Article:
The Milošević legacy
The political system in Serbia has remained (partly) determined by the legacy of the Milosevic era since the regime change in 2000. This was determined by the authoritarian transformation of the socialist regime with the simultaneous formal introduction of party pluralism, competitive elections, a (limited) media pluralism and the separation of powers. This peculiar interaction under the conditions of a martial state of emergency has damaged parliamentarism and the political and legal culture. The judiciary became politicized and, like other government sectors, systematically corrupted. The security services became politicized and criminalized, the police / state security and the criminal underground were interlinked, and organized crime. A close, partly informal interweaving of state, party and economy emerged, which also included the private sector. Social elites, like society as a whole, have gone through a process of profound corruption. Finally, while the social decline was justified by the struggle for the national borders of the Serbian people, there was no definition of the understanding of the state, the borders of Serbia, Serbia left the Milošević era with a completely unclear understanding of the state.
According to ehealthfacts, the development of the political system in Serbia was largely determined in the decade after the regime change by the conflict within the former opposition alliance DOS over the reform-political break with the Milosevic legacy. The opposition between the proponents of an extensive elimination of this legacy and the takeover and adherence to certain institutional inheritances and the nationalist ideological legacy turned out to be a conflict between DS and DSS, initially as a conflict between the party leaders Koštunica (DSS) and Đinđic (DS), and after the murder of Premier Đinđic in 2003 with his successors. For a long time the beneficiaries were the extremely nationalist parties, especially the SRS, which was able to stabilize again quickly in the political turmoil of the post-regime change and rose to become the strongest political force. This development shaped the instability of the political system, and shapes it to this day and led to the democratic transformation process did not develop linearly after 2000.
The governing coalition, in office since July 2012, consists of the Serbian Progressive Party and the Socialist Party of Serbia. The coalition also includes a large number of smaller and micro-parties who entered parliament on the election lists of the Progress Party and the Socialists, as well as representatives of minorities in Serbia.
Since the last parliamentary elections in June 2020, in addition to the governing parties SNS and SPS, the small parties on their electoral lists as well as the representatives of the minorities, only SPAS have belonged to the parliamentary parties. All other parties either boycotted the ballot or failed to meet the 3 percent threshold.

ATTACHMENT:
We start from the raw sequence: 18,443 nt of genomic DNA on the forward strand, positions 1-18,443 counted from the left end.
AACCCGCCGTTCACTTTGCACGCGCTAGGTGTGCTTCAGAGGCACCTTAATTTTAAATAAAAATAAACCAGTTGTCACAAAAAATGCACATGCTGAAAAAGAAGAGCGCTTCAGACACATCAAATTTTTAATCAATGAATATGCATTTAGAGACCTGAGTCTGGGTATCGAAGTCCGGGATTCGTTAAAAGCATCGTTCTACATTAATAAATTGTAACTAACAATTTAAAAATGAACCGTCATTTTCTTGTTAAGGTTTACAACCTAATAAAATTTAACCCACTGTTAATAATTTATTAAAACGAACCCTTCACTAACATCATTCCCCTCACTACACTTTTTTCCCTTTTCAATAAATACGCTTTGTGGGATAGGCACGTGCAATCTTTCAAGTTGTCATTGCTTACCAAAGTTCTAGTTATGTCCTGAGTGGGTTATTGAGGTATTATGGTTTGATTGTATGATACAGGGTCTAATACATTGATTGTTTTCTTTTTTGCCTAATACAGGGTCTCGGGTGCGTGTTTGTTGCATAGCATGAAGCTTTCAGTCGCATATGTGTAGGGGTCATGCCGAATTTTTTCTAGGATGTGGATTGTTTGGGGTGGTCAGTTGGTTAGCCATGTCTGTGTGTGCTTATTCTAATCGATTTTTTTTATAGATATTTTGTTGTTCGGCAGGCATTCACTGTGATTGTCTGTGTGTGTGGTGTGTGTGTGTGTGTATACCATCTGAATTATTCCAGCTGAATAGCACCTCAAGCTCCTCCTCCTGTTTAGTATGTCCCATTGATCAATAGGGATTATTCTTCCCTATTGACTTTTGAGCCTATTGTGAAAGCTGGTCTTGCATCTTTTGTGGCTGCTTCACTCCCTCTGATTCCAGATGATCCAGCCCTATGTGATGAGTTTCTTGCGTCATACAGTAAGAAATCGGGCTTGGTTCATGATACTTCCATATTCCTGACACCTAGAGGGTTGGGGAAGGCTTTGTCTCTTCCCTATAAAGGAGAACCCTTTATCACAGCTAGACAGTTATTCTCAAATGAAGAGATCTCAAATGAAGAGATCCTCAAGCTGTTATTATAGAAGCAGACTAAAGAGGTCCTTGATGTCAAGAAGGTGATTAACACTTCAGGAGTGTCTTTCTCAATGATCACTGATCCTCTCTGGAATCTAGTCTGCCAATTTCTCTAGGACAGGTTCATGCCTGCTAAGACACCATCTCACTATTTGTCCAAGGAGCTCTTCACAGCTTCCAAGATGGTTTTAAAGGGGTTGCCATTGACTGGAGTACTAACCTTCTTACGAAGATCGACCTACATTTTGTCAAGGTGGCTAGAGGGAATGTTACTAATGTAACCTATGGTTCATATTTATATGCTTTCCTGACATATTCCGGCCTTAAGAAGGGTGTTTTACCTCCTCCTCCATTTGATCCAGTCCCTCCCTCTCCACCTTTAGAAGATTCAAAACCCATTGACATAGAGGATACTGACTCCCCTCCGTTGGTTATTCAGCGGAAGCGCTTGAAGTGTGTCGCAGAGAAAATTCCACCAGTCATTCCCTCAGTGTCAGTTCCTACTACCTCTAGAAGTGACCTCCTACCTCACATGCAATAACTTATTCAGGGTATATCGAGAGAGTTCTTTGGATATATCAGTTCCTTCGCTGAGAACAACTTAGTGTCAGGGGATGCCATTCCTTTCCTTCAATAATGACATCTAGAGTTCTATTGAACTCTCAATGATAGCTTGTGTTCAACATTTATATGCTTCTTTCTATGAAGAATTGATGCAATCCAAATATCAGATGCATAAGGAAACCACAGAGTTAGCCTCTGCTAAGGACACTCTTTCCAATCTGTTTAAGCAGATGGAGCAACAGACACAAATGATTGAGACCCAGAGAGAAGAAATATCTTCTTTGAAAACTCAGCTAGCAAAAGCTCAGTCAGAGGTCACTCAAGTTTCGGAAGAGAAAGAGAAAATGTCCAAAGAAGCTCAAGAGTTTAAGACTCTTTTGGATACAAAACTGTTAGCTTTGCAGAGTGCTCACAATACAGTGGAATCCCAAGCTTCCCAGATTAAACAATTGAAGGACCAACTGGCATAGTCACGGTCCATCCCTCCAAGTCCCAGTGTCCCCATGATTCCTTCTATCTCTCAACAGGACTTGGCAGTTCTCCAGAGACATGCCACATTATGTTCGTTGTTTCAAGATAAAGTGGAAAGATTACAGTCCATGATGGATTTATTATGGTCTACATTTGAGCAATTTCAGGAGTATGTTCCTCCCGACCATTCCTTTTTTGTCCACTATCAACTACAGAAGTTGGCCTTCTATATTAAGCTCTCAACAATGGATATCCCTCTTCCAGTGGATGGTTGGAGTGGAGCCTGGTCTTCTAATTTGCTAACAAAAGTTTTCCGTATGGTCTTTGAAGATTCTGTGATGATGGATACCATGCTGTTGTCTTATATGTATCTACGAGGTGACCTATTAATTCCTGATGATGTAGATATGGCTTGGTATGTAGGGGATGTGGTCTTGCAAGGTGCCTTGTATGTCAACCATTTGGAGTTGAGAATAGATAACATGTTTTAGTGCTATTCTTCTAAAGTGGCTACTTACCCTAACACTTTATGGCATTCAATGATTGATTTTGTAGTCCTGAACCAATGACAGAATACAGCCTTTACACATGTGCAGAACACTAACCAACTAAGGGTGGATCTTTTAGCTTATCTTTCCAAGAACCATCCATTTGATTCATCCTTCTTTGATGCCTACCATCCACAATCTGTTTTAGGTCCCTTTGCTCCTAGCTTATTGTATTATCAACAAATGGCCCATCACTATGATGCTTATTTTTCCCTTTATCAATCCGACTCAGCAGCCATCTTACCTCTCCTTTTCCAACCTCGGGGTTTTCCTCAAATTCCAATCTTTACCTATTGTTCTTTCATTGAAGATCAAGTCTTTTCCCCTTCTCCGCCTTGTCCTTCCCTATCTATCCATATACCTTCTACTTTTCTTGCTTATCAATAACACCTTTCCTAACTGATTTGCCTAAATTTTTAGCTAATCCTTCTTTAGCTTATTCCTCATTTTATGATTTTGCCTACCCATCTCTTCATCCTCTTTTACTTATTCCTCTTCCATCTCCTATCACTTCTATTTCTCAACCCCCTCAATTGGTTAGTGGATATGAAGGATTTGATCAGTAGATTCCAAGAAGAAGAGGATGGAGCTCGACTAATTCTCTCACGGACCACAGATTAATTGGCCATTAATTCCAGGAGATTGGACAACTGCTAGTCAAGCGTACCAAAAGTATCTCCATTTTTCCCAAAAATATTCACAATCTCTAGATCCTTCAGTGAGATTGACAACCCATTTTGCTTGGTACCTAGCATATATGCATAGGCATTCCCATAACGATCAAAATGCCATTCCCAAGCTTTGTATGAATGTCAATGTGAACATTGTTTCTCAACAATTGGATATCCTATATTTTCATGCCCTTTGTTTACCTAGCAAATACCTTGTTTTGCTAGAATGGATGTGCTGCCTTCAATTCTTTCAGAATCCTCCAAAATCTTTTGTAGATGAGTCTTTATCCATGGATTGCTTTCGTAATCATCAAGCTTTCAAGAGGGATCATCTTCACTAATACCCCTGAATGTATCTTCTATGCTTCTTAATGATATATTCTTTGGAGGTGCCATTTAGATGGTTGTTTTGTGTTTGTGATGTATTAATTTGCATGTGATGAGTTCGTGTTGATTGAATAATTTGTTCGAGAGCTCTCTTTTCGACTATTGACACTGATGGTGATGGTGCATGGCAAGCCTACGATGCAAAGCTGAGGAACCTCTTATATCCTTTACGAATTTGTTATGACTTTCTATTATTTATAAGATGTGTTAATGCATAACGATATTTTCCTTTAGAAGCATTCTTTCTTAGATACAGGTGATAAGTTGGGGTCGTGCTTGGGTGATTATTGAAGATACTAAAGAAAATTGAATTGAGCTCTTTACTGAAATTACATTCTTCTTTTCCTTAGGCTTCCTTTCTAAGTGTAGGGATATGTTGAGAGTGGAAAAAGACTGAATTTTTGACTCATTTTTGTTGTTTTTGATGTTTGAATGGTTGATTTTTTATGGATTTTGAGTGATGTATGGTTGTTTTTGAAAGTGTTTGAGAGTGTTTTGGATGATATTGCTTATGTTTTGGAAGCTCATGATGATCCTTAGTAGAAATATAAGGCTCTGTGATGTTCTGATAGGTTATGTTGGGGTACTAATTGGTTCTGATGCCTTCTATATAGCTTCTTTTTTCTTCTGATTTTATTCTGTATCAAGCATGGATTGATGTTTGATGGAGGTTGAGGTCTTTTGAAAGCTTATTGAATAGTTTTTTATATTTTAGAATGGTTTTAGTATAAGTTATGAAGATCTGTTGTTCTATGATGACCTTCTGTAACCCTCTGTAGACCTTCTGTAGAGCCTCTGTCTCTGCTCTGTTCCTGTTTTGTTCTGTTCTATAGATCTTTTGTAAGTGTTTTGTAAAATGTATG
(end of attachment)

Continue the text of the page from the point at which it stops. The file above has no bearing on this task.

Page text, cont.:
The party system was characterized over long periods by the internal ideological and practical-political conflicts between the parties of the soon-to-be-collapsed former opposition alliance DOS and the threat of an extreme-nationalist majority coalition between the DSS and SRS, which came about in 2004 after the murder of Đinđić. After 2008 and the shrinking of the SRS, the party system was shaped by three large-larger parties, the DS, the newly formed SNS and the LDP – as well as the socialist party. With the loss of the majority capacity of the right bloc, the ideological-programmatic lines of conflict between these 3-4 parties are diffuse. All are useful for the EU integration process. On the other hand, with a few exceptions, the smaller (r) parties are oriented towards power participation and the associated access to resources. This also applies in particular to the parties of the national minorities, whose political interests are naturally oriented towards participation in power due to their minority position.
With the new election in March 2014, the triumphant advance of the SNS, which had started in the parliamentary and presidential elections in 2012, reached its preliminary climax. In the parliament, the government coalition led by it was only faced with a demoralized opposition, which had gained a little more than 10 percent of the vote and which symbolized the decline and collapse of the former ruling party DS.
With the result of the parliamentary elections again brought forward in April 2016, the democratic opposition camp has been strengthened and the ultra-nationalist, EU-hostile opposition has returned to parliament.
At the beginning of September 2018, several opposition parties founded a joint bloc under the name Alliance for Serbia (Savez za Srbiju, SZS). They include the DS and small parties founded by former high officials of the DS-led government from before 2012, such as the party of former Foreign Minister Vuk Jeremić and the party of former high DS official Borislav Stefanović. The leading role is played by former DS chairman Dragan Đilas. The alliance’s program remains vague. In addition to the goal of replacing the Vučić regime by democratic means, the coalition takes a nationalist position on the Kosovo issue. Intra-party criticism of the DS’s participation in the alliance has primarily provoked the participation of the (ultra) nationalist parties DSS and Dveri.
After the election boycott of the majority of the opposition in the June 2020 elections, which was largely politically unsuccessful, the future of the Serbian party system is currently open, ie the pluralistic party system that emerged in the 1990’s is in serious danger.